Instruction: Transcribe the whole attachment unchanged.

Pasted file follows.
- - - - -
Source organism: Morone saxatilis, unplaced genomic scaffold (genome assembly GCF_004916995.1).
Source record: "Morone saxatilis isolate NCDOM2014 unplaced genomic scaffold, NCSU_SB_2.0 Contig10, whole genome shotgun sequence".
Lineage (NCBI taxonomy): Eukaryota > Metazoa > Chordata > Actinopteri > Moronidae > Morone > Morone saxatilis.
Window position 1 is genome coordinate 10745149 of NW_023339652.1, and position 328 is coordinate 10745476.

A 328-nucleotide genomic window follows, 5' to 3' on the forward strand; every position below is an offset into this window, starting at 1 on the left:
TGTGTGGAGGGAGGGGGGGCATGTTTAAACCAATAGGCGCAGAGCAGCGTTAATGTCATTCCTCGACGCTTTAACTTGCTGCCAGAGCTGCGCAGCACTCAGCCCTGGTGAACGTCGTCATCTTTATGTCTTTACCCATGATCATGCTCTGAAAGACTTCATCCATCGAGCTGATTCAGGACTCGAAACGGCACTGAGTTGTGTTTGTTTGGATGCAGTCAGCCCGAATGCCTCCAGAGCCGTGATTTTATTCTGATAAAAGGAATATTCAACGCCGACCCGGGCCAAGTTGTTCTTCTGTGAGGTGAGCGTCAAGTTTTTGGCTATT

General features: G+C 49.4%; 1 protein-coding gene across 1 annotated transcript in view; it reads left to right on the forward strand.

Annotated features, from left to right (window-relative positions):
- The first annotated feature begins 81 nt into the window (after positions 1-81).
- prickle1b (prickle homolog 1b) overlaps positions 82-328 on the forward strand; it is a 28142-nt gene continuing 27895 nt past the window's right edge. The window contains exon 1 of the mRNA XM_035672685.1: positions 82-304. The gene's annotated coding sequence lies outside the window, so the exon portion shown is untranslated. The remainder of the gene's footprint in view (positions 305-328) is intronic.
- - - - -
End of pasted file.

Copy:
Source organism: Morone saxatilis, unplaced genomic scaffold (genome assembly GCF_004916995.1).
Source record: "Morone saxatilis isolate NCDOM2014 unplaced genomic scaffold, NCSU_SB_2.0 Contig10, whole genome shotgun sequence".
Lineage (NCBI taxonomy): Eukaryota > Metazoa > Chordata > Actinopteri > Moronidae > Morone > Morone saxatilis.
Window position 1 is genome coordinate 10745149 of NW_023339652.1, and position 328 is coordinate 10745476.

A 328-nucleotide genomic window follows, 5' to 3' on the forward strand; every position below is an offset into this window, starting at 1 on the left:
TGTGTGGAGGGAGGGGGGGCATGTTTAAACCAATAGGCGCAGAGCAGCGTTAATGTCATTCCTCGACGCTTTAACTTGCTGCCAGAGCTGCGCAGCACTCAGCCCTGGTGAACGTCGTCATCTTTATGTCTTTACCCATGATCATGCTCTGAAAGACTTCATCCATCGAGCTGATTCAGGACTCGAAACGGCACTGAGTTGTGTTTGTTTGGATGCAGTCAGCCCGAATGCCTCCAGAGCCGTGATTTTATTCTGATAAAAGGAATATTCAACGCCGACCCGGGCCAAGTTGTTCTTCTGTGAGGTGAGCGTCAAGTTTTTGGCTATT

General features: G+C 49.4%; 1 protein-coding gene across 1 annotated transcript in view; it reads left to right on the forward strand.

Annotated features, from left to right (window-relative positions):
- The first annotated feature begins 81 nt into the window (after positions 1-81).
- prickle1b (prickle homolog 1b) overlaps positions 82-328 on the forward strand; it is a 28142-nt gene continuing 27895 nt past the window's right edge. The window contains exon 1 of the mRNA XM_035672685.1: positions 82-304. The gene's annotated coding sequence lies outside the window, so the exon portion shown is untranslated. The remainder of the gene's footprint in view (positions 305-328) is intronic.